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And now for something totally different. This is a beautifully-produced documentary about the story of Hürrem, a concubine of Süleyman the Magnificent. The latter was the longest-reigning Sultan of the Ottoman Empire, who expanded its territory from the Balkans into Hungary, into the Middle East and North Africa. His fleets dominated the Mediterranean and Red Seas, he re-wrote the Empire’s laws and he presided over the golden era of the Empire during the peak of its economic, artistic, literary, architectural, military and political power in the 16th century.

Süleyman’s love affair with one of his concubines, Hürrem was unprecedented.  Hürrem, which means “the cheerful one” was the name she was given after her capture from her native Poland. The daughter of a Orthodox Christian priest, Hürrem was captured by Crimean Tatars in the 1520s and she was sold as a slave in Istanbul, where she was selected her for Süleyman’s harem.

In a complete break from Ottoman tradition, Süleyman married Hürrem and she became one of the most powerful and influential women in Ottoman history and the mother of six of his children, including the succeeding Sultan.

Here is one of his besotted poems to her, while he was out on one of his numerous military campaigns:

Throne of my lonely niche, my wealth, my love, my moonlight.
My most sincere friend, my confidant, my very existence, my Sultan, my one and only love.
The most beautiful among the beautiful …
My springtime, my merry faced love, my daytime, my sweetheart, laughing leaf …
My plants, my sweet, my rose, the one only who does not distress me in this room …
My Istanbul, my karaman, the earth of my Anatolia
My Badakhshan, my Baghdad and Khorasan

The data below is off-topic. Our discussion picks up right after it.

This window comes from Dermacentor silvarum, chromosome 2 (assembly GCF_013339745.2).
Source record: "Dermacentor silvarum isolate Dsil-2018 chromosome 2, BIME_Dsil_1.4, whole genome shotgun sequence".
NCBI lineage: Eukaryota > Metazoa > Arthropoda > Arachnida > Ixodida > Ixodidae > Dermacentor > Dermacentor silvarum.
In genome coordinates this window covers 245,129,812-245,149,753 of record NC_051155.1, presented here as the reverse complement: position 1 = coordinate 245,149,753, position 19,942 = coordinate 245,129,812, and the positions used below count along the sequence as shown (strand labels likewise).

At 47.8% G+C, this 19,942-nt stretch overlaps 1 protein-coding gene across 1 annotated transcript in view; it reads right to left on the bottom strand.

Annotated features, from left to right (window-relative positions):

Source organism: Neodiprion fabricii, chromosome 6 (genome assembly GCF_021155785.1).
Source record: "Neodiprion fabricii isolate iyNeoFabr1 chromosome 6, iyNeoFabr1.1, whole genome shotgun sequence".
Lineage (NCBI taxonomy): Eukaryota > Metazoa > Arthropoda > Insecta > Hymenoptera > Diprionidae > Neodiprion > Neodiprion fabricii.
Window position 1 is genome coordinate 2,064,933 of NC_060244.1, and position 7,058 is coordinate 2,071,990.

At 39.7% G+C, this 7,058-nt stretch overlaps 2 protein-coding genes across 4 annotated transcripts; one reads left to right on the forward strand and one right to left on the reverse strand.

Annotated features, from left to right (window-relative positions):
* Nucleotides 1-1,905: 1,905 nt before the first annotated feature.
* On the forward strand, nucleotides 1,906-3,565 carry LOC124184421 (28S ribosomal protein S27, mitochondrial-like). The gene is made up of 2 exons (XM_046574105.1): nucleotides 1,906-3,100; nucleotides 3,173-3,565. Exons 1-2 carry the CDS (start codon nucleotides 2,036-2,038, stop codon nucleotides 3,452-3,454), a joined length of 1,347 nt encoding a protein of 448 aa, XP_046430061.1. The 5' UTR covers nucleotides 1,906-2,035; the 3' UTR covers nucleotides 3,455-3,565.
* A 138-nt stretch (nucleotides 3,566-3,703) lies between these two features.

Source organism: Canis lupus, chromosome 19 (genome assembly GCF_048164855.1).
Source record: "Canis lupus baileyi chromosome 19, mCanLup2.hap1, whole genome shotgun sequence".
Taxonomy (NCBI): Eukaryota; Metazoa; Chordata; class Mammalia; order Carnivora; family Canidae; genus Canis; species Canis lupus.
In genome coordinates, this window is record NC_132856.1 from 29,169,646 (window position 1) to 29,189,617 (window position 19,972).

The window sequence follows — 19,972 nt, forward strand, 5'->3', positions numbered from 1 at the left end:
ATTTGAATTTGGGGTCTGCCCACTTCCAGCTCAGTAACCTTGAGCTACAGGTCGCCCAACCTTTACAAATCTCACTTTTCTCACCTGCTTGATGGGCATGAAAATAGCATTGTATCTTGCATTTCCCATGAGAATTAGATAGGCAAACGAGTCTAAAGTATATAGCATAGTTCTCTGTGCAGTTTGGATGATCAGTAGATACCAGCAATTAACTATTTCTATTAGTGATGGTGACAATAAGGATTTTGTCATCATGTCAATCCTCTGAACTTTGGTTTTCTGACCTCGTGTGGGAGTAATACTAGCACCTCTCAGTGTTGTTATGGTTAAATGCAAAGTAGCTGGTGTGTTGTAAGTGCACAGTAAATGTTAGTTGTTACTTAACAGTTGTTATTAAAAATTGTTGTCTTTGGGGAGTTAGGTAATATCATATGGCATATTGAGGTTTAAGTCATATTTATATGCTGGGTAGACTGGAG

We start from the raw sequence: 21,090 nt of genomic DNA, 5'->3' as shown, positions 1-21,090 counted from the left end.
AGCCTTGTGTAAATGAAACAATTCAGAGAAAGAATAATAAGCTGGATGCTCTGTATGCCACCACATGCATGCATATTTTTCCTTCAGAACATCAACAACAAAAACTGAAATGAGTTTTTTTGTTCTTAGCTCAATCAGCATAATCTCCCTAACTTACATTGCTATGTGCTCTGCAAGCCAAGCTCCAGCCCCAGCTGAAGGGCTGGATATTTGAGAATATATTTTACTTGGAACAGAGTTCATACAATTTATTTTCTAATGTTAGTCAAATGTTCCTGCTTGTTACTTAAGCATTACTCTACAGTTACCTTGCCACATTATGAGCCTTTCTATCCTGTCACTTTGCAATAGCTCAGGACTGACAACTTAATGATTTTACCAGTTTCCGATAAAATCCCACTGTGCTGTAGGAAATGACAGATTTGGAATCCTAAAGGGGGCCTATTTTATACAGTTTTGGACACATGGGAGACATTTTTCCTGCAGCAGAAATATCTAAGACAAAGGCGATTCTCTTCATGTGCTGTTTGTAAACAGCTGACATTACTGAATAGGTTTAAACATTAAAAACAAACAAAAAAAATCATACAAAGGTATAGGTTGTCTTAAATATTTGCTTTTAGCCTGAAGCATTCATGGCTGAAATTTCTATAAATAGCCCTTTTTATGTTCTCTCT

My woman of the beautiful hair, my love of the slanted brow, my love of eyes full of misery …
I’ll sing your praises always
I, lover of the tormented heart, Muhibbi of the eyes full of tears, I am happy.

Alexandra Bruce

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Alexandra Bruce

Alexandra Bruce

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2 comments

  • It’s more “objectionable” to castrate a male than to imprison females as sex slaves and god knows what else? Right. That male historian’s perspective is horrific on all counts. While admitting it’s a bad thing, there is an underlying, unspoken agreement among the historians herein that physical comforts trump slavery and isn’t that nice for all the enslaved? Like most world history it’s too awful for words. Loveless, compassionless, murderous self-appointed elites clamor for power and control through any means possible and nothing is off the table–even the murder of your own son. This path leads every inhumane culture that has existed and there are so, so many. It’s the history of this world, even today.

    Elizabeth was no different nor were any of the monarchs anywhere on the planet. Historians perpetuate the idea that they were “great leaders”. NO. They were barbarous imprisoners who rode humanity and feed on its blood, then and now. I find this dressed-up history abominable and difficult to watch.

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